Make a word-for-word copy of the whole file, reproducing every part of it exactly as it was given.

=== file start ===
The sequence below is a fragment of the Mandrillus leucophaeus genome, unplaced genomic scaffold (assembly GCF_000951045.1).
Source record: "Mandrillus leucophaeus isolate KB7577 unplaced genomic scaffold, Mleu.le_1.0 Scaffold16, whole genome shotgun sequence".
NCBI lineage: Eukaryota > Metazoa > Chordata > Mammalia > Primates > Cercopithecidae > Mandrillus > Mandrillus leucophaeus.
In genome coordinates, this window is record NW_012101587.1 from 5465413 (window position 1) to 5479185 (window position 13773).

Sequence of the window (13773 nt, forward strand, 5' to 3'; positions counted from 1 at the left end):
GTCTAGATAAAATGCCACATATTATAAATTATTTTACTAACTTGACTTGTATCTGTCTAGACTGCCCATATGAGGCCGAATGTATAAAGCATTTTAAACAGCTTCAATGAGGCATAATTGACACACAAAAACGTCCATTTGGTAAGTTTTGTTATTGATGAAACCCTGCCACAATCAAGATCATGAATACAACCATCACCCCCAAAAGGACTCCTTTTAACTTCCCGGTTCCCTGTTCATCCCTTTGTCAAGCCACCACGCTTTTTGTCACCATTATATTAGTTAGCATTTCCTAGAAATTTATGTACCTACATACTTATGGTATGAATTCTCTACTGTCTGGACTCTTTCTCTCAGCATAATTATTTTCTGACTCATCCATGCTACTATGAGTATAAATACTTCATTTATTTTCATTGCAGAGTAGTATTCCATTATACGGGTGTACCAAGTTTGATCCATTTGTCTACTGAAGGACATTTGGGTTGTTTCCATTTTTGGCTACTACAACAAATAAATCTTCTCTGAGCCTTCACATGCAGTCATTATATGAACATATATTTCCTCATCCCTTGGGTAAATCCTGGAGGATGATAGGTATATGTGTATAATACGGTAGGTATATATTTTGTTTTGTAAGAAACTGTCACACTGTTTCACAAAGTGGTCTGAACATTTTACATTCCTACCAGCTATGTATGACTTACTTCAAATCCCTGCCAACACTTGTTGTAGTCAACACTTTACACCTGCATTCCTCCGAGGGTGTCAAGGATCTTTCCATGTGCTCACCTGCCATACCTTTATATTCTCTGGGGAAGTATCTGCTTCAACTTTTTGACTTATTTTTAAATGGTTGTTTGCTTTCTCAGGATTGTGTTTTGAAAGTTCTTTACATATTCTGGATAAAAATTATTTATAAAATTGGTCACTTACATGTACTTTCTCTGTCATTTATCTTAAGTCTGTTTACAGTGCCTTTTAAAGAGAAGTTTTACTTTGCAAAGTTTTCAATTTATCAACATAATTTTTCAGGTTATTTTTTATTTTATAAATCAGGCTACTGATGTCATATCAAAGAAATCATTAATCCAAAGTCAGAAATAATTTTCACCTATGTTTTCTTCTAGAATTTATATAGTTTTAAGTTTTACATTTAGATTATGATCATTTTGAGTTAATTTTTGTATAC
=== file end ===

The sequence below is a fragment of the Mandrillus leucophaeus genome, unplaced genomic scaffold (assembly GCF_000951045.1).
Source record: "Mandrillus leucophaeus isolate KB7577 unplaced genomic scaffold, Mleu.le_1.0 Scaffold16, whole genome shotgun sequence".
NCBI lineage: Eukaryota > Metazoa > Chordata > Mammalia > Primates > Cercopithecidae > Mandrillus > Mandrillus leucophaeus.
In genome coordinates, this window is record NW_012101587.1 from 5465413 (window position 1) to 5479185 (window position 13773).

Sequence of the window (13773 nt, forward strand, 5' to 3'; positions counted from 1 at the left end):
GTCTAGATAAAATGCCACATATTATAAATTATTTTACTAACTTGACTTGTATCTGTCTAGACTGCCCATATGAGGCCGAATGTATAAAGCATTTTAAACAGCTTCAATGAGGCATAATTGACACACAAAAACGTCCATTTGGTAAGTTTTGTTATTGATGAAACCCTGCCACAATCAAGATCATGAATACAACCATCACCCCCAAAAGGACTCCTTTTAACTTCCCGGTTCCCTGTTCATCCCTTTGTCAAGCCACCACGCTTTTTGTCACCATTATATTAGTTAGCATTTCCTAGAAATTTATGTACCTACATACTTATGGTATGAATTCTCTACTGTCTGGACTCTTTCTCTCAGCATAATTATTTTCTGACTCATCCATGCTACTATGAGTATAAATACTTCATTTATTTTCATTGCAGAGTAGTATTCCATTATACGGGTGTACCAAGTTTGATCCATTTGTCTACTGAAGGACATTTGGGTTGTTTCCATTTTTGGCTACTACAACAAATAAATCTTCTCTGAGCCTTCACATGCAGTCATTATATGAACATATATTTCCTCATCCCTTGGGTAAATCCTGGAGGATGATAGGTATATGTGTATAATACGGTAGGTATATATTTTGTTTTGTAAGAAACTGTCACACTGTTTCACAAAGTGGTCTGAACATTTTACATTCCTACCAGCTATGTATGACTTACTTCAAATCCCTGCCAACACTTGTTGTAGTCAACACTTTACACCTGCATTCCTCCGAGGGTGTCAAGGATCTTTCCATGTGCTCACCTGCCATACCTTTATATTCTCTGGGGAAGTATCTGCTTCAACTTTTTGACTTATTTTTAAATGGTTGTTTGCTTTCTCAGGATTGTGTTTTGAAAGTTCTTTACATATTCTGGATAAAAATTATTTATAAAATTGGTCACTTACATGTACTTTCTCTGTCATTTATCTTAAGTCTGTTTACAGTGCCTTTTAAAGAGAAGTTTTACTTTGCAAAGTTTTCAATTTATCAACATAATTTTTCAGGTTATTTTTTATTTTATAAATCAGGCTACTGATGTCATATCAAAGAAATCATTAATCCAAAGTCAGAAATAATTTTCACCTATGTTTTCTTCTAGAATTTATATAGTTTTAAGTTTTACATTTAGATTATGATCATTTTGAGTTAATTTTTGTATAC